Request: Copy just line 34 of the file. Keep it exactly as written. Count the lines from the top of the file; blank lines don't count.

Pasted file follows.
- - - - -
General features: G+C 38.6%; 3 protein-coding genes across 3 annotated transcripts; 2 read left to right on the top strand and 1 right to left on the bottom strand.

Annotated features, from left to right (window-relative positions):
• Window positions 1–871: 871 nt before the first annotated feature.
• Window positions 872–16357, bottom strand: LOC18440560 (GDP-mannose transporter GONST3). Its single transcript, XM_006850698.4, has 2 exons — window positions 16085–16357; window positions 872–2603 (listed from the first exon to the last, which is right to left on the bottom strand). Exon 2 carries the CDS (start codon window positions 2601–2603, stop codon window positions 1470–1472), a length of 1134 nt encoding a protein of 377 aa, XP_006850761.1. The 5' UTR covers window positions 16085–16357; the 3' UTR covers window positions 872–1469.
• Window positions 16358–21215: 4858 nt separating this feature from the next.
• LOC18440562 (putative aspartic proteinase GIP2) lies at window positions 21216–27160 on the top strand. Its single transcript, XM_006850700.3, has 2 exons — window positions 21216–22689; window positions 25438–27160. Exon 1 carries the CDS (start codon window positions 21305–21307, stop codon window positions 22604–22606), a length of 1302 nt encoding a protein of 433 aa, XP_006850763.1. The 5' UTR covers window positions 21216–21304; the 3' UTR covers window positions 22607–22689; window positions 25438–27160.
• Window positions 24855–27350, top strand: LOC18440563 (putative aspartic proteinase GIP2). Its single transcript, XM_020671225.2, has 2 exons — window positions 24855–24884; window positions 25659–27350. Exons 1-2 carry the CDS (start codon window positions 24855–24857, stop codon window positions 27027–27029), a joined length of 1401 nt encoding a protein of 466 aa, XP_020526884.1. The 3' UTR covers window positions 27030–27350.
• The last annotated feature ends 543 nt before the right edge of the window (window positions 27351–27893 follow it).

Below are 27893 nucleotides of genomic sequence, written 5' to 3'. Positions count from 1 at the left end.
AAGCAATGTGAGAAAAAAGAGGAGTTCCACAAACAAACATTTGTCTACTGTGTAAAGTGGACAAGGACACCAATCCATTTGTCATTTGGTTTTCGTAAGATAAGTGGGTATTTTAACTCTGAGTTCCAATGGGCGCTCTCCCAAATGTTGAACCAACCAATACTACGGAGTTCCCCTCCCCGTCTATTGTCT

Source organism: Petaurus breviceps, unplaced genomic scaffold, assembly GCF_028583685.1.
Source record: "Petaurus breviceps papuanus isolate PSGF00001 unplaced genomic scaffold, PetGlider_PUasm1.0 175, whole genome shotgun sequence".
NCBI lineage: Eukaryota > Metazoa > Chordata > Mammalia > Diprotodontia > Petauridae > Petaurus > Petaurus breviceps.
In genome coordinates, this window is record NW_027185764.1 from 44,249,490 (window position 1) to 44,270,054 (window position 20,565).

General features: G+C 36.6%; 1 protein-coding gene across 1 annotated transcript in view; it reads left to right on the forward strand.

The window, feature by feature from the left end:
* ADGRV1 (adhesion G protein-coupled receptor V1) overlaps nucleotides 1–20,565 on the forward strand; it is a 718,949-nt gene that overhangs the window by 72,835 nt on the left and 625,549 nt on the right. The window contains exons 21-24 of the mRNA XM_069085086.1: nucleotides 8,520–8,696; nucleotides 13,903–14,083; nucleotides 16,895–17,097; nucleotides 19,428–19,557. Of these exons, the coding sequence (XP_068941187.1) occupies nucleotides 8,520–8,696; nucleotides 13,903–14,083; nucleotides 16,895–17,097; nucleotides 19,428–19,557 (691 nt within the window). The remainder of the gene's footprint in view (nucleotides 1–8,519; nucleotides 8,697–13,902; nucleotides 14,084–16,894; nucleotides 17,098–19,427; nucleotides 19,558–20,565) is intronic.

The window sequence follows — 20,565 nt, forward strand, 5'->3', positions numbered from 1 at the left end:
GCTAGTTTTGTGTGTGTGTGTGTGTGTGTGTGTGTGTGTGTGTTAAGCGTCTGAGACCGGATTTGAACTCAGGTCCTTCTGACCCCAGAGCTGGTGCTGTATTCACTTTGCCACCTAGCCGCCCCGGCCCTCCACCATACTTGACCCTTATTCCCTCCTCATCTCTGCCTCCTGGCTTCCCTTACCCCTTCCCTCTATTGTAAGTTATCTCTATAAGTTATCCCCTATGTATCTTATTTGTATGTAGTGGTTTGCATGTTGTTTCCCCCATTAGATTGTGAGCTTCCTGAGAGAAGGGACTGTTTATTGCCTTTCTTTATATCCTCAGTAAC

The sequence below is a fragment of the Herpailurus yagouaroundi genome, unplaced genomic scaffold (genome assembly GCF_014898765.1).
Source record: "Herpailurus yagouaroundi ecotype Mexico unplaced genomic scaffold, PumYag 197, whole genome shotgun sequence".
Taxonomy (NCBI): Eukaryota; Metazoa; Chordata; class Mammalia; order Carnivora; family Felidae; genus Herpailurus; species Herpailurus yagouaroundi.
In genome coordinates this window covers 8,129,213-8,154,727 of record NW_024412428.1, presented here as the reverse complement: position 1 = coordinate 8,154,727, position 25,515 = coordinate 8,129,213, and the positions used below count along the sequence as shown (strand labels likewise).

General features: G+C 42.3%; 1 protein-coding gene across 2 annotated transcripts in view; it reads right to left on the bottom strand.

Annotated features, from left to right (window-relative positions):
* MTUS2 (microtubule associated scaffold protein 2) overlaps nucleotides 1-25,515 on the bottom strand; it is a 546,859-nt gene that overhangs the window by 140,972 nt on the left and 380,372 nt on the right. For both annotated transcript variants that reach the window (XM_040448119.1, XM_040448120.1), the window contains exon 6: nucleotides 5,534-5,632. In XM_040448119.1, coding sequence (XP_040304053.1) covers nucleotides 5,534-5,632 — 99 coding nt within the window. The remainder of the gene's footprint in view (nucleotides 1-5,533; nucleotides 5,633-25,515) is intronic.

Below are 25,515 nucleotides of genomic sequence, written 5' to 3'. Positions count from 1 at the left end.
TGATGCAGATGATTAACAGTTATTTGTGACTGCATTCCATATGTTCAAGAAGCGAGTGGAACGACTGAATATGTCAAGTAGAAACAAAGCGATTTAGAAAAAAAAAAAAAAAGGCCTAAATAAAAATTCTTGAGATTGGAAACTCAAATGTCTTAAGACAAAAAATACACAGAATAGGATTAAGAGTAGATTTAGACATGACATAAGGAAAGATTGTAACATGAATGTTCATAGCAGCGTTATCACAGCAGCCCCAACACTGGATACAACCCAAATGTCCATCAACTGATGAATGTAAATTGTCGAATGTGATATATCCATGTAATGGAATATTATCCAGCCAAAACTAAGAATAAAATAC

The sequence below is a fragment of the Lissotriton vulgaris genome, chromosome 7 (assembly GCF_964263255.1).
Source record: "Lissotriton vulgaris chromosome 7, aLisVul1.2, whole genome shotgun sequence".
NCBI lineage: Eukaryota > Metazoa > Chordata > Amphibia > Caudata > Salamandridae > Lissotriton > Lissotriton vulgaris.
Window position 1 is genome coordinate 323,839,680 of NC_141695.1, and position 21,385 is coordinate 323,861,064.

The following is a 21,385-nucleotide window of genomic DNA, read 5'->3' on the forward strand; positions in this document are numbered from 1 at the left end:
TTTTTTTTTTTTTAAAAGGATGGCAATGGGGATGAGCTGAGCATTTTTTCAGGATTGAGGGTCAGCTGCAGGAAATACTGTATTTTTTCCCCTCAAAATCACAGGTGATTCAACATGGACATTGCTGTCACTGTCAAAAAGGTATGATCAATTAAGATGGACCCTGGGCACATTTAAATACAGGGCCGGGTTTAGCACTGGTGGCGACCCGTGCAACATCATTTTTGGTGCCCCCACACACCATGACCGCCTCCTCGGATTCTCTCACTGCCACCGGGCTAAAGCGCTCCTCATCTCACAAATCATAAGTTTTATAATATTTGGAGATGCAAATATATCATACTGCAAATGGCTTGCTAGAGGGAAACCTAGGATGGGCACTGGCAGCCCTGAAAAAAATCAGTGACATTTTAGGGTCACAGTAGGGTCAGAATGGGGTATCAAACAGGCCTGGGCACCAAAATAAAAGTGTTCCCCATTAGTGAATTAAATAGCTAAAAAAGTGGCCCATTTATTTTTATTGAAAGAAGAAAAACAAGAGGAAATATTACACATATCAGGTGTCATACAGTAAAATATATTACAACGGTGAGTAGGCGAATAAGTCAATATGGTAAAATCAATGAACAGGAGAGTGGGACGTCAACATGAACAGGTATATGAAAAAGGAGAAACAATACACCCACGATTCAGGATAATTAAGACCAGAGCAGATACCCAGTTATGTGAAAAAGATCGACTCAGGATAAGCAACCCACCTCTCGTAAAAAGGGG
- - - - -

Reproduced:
TTTTTTTTTTTTTAAAAGGATGGCAATGGGGATGAGCTGAGCATTTTTTCAGGATTGAGGGTCAGCTGCAGGAAATACTGTATTTTTTCCCCTCAAAATCACAGGTGATTCAACATGGACATTGCTGTCACTGTCAAAAAGGTATGATCAATTAAGATGGACCCTGGGCACATTTAAATACAGGGCCGGGTTTAGCACTGGTGGCGACCCGTGCAACATCATTTTTGGTGCCCCCACACACCATGACCGCCTCCTCGGATTCTCTCACTGCCACCGGGCTAAAGCGCTCCTCATCTCACAAATCATAAGTTTTATAATATTTGGAGATGCAAATATATCATACTGCAAATGGCTTGCTAGAGGGAAACCTAGGATGGGCACTGGCAGCCCTGAAAAAAATCAGTGACATTTTAGGGTCACAGTAGGGTCAGAATGGGGTATCAAACAGGCCTGGGCACCAAAATAAAAGTGTTCCCCATTAGTGAATTAAATAGCTAAAAAAGTGGCCCATTTATTTTTATTGAAAGAAGAAAAACAAGAGGAAATATTACACATATCAGGTGTCATACAGTAAAATATATTACAACGGTGAGTAGGCGAATAAGTCAATATGGTAAAATCAATGAACAGGAGAGTGGGACGTCAACATGAACAGGTATATGAAAAAGGAGAAACAATACACCCACGATTCAGGATAATTAAGACCAGAGCAGATACCCAGTTATGTGAAAAAGATCGACTCAGGATAAGCAACCCACCTCTCGTAAAAAGGGG